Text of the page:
Boxing fans either love or hate upsets. But in the case of most Filipino boxing fans on May 2, an upset by Manny Pacquiao over Floyd Mayweather Jr. would be enough to cause people to dance in the streets of Manila and elsewhere in the Philippines.
But what are the chances of Pacquiao pulling off an upset? Well, forget about a wide decision or even a knockout after dominance of the initial rounds by the Filipino.
Truth is, Pacquiao will be hard pressed on fight night to score a big upset over Mayweather. And the versions of Pacquiao that beat Brandon Rios, Timothy Bradley and even Chris Algieri won’t cut it on fight night.
The best version of Pacquiao that can beat Mayweather is the one that, unbelievably, got knocked out by Marquez on December 2012. On that fateful night, Pacquiao was literally a beast that, however, was going up against a suddenly more powerful version of Marquez. It was like King Kong versus Godzilla, albeit on a smaller scale.
The Pacquiao that fateful night was aggressive, quick and had power in both hands. Although he was knocked down in the third round by a swinging right from Marquez, Pacquiao got up and evened the score by knocking down the Mexican in the fourth round with a patented left cross.
But even if fans were witnessing one of the best versions of Pacquiao in many years on December 8, 2012, Marquez seemed to have evened up the score in terms of punching power. And a well-placed right by Marquez at the closing seconds of the sixth round sealed the fate for our compatriot that night.
Although Pacquiao lost his aura of invincibility that night, I have no doubt Mayweather cannot knock out the Filipino the way Marquez did. There is no chance that will happen. Nada, zero, zilch!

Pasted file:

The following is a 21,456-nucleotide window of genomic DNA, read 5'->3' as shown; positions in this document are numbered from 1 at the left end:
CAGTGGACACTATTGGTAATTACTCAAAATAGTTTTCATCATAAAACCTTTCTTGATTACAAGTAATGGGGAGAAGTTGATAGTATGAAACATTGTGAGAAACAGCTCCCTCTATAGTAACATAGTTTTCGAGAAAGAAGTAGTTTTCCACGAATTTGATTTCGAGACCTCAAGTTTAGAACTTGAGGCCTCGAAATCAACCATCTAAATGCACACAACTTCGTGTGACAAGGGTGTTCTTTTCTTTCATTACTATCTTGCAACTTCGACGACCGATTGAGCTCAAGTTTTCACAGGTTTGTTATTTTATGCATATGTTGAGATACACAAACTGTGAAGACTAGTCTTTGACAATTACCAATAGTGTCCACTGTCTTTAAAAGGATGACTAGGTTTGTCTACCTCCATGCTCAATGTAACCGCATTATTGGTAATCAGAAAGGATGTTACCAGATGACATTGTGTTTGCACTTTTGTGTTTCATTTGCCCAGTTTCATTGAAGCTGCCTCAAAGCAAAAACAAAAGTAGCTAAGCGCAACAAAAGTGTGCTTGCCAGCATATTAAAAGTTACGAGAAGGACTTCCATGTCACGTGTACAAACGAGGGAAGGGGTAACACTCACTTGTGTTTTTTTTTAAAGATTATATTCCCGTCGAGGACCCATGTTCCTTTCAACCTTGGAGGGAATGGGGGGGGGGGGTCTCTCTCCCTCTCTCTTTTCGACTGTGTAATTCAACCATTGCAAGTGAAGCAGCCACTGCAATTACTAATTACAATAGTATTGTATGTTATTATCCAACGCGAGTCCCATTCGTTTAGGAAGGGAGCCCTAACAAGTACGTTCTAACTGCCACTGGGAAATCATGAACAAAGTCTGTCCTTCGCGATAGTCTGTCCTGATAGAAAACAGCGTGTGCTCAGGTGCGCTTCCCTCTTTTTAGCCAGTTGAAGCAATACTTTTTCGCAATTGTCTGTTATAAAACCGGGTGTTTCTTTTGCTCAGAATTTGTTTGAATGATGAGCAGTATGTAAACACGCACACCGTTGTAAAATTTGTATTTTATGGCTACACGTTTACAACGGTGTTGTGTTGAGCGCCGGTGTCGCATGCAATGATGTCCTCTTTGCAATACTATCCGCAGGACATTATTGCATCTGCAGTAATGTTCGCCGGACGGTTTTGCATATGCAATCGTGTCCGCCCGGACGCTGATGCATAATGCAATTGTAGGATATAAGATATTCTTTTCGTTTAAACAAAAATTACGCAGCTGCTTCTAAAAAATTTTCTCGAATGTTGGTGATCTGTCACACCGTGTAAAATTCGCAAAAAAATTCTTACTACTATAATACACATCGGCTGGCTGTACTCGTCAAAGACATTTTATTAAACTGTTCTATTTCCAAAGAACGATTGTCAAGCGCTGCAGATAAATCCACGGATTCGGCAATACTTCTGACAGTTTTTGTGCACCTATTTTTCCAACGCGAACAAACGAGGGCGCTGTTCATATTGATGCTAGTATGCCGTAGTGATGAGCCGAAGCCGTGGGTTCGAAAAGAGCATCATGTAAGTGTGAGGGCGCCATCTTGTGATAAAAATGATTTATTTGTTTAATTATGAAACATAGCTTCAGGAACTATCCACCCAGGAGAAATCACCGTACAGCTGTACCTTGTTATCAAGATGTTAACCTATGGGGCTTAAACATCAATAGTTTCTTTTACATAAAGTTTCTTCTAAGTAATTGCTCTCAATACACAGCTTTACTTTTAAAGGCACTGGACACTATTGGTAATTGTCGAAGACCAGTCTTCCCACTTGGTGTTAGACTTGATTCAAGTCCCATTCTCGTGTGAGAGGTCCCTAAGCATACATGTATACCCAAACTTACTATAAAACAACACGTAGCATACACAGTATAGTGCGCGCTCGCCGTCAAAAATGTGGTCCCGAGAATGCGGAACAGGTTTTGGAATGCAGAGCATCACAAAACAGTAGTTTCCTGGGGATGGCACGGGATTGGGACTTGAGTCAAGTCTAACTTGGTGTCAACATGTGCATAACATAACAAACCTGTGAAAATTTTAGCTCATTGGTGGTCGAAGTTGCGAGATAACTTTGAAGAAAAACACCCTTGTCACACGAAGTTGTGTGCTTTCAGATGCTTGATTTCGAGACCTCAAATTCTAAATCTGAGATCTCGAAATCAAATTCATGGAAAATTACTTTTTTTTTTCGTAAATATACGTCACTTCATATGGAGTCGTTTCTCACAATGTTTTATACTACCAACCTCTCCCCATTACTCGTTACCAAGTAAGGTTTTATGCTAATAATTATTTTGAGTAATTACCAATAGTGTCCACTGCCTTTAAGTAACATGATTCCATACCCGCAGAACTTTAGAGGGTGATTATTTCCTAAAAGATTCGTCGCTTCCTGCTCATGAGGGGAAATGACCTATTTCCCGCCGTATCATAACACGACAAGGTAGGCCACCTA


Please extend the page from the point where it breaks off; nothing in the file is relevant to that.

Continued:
So there’s the chance of Pacquiao against Mayweather—the fact that the American lacks one-punch knockout power. Pacquiao can take advantage of that to pressure and constantly chase Mayweather, who had a hard time in the early rounds in his first fight against Marcos Maidana. Maidana, one of the most underrated fighters today, kept Mayweather off-balance and off-rhythm in the early rounds of their first fight before the American was able to land numerous counters on the Argentinian.
With Mayweather off balance and off rhythm, Pacquiao can land his left cross more accurately and even score a knockdown if the Filipino’s training is able to restore some of the pop in his punches. And some boxing analysts still feel Pacquiao can keep the pressure on the American with his bunches of punches.
But in most occasions, it is easy for boxing analysts like me and even legends of the sports who fought in the ring to come up with theories on how an underdog can beat the favorite on fight night. And as I said in the first part of this three-part series, even Muhammad Ali was wrong in his prediction that Michael Spinks could score an upset over Mike Tyson in their June 1988 bout. On fight night, Tyson disposed of Spinks in just one round.
I also fear Mayweather will come into the fight with improved punching power. That cannot be discounted.
Truth is I do not want to reverse my thesis (or anti-thesis) on Pacquiao-May-weather: that the American has the edge.
And the big question that is still—what version of Pacquiao will show up against Mayweather on fight night. If the version of Pacquiao that battled Marquez for the fourth time shows up on fight night, there is a chance for an upset.
Perhaps Pacquiao can still score a “moral victory” if the fight ends in a draw or a split decision, majority decision or close unanimous decision in favor of Mayweather. Calls for rematch will surely ensue if that happened.
With millions of dollars to pocket from a potential rematch, expect Manny and “Money” to grab the opportunity for a second showdown. And the boxing world will go gaga again.